“Gone” leaves the initial impression the album is beginning to mellow with its stilly done opening but not so in that sledgehammer guitars soon cut in for the hard rock semi-ballad setting at hand: smoothly flowing verses contrast with the guitar focused edge of its unrelenting chorus.  The Vow does not start to calm, even if just slightly, for the melodic rock of “Forever Starts Tonight”, not quite heavy as some but forthright all the same in emphasizing beautiful vocal melodies to establish the more commercial setting.  “For Sure Thing” takes a similar heading but with the darker aspect in reinforcing swirling guitars and Murr’s punchy bass lines, as does “The Honeymoon Is Over”, another semi-ballad with a bluesy essence and pleading over the top sensibilities.

The Vow moderates further for its two showcase ballads, with “Promises To God” classy as they get with a piano and keyboard foundation in delivering ample pomp with an accessible chorus that would sound right at home on FM radio.  In similar fashion, “Prince Charming In Disguise” proves every bit moving from its commercial leanings (chorus is lushly done as it gets) and prodigious backing vocals of a near Stryper-like quality.  The two serve to highlight the versatile vocal abilities of David Cagle, whose gritty and raspy delivery lends to both the rocker and ballads ((style wise he walks a fine line between Mark Boals, Jamie Rowe and Larry Worley).  “Two Or More Are Gathered” ranks with the albums mellowest (and best) with its heartfelt emotional qualities merged with acoustic guitar and textured keyboards.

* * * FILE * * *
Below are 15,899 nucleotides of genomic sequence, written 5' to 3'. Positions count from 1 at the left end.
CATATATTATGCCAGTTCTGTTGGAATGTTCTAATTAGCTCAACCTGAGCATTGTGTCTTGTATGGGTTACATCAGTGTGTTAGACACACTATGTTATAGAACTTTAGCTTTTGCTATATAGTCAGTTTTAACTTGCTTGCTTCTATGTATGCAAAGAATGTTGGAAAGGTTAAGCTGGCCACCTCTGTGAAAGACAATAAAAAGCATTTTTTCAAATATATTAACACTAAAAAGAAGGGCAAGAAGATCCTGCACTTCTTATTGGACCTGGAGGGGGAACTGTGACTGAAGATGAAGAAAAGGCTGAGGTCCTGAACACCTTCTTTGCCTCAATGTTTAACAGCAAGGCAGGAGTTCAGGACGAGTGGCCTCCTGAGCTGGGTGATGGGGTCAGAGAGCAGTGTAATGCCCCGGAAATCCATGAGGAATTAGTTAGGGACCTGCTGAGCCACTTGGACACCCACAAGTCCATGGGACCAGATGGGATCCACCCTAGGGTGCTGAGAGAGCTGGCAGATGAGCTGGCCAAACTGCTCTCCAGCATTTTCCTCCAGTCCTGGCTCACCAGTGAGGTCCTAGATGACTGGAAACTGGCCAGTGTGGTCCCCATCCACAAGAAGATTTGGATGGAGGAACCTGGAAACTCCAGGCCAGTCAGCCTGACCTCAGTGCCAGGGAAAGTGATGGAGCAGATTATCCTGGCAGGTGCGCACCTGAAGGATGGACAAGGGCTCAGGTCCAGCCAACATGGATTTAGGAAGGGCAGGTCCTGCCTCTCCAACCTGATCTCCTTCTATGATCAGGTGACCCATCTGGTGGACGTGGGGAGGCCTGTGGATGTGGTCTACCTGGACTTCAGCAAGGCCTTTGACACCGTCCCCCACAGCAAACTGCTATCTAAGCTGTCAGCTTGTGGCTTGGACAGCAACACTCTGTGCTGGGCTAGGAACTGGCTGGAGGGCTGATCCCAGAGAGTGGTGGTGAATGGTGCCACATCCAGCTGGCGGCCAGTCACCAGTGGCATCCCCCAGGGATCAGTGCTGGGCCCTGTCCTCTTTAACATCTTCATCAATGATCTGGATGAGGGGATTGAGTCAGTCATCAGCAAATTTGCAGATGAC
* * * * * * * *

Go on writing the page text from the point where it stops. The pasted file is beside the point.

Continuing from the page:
Only a couple of songs come into question.  “Another Goodbye” is a medium to good AOR-ish piece distinguished by its tempered guitars and acoustic tinctures.  No, not filler or skip button worthy but also ranking a notch below the albums better material in my opinion.  Hard rocker “Pucker Up” comes across too corny for its own good.  It starts with the cheesy voice over opening but also includes the multi-layered chorus repeating the songs title in overdone fashion.  To the artist’s credit, “Pucker Up” is quirkily catchy and lends a humorous element to an album that comes across all too serious.

Speaking of which, The Vow is concept related in dealing with the struggles of (in the words of the artist) a “relationship that started great, (that you) wanted to end and then did not want it over”.  All the ‘ups and downs’ and emotions that go hand in hand (anger, resentment, frustration, humility, regret, grief, etc) are represented in painting a picture of falling in and out of love and ultimate restoration.

From the ‘falling out’ standpoint, “Sting Of Her Kiss” deals with the mixed emotions of a ‘love hate’ relationship (running the gamut from “One thing I’m gonna miss is the sting of her kiss” to “everyday she tells me she hates me”).  “That’s Gonna Leave A Mark” presents with the fall out from verbal abuse (“Cut so deep into my vein with your verbal razor blade/Just sit and watch me bleed”), while “The Honey Moon Is Over” touches upon the blame game (“You say you know it’s all my fault/Haven’t you heard it’s everyone’s fault but mine”).  “Every Night She Cries” begins the restoration process with its focus on humility and stark honesty: “Every night she cries/And I’m the reason why/With every tear her love dies/This is our goodbye/She want a new life”.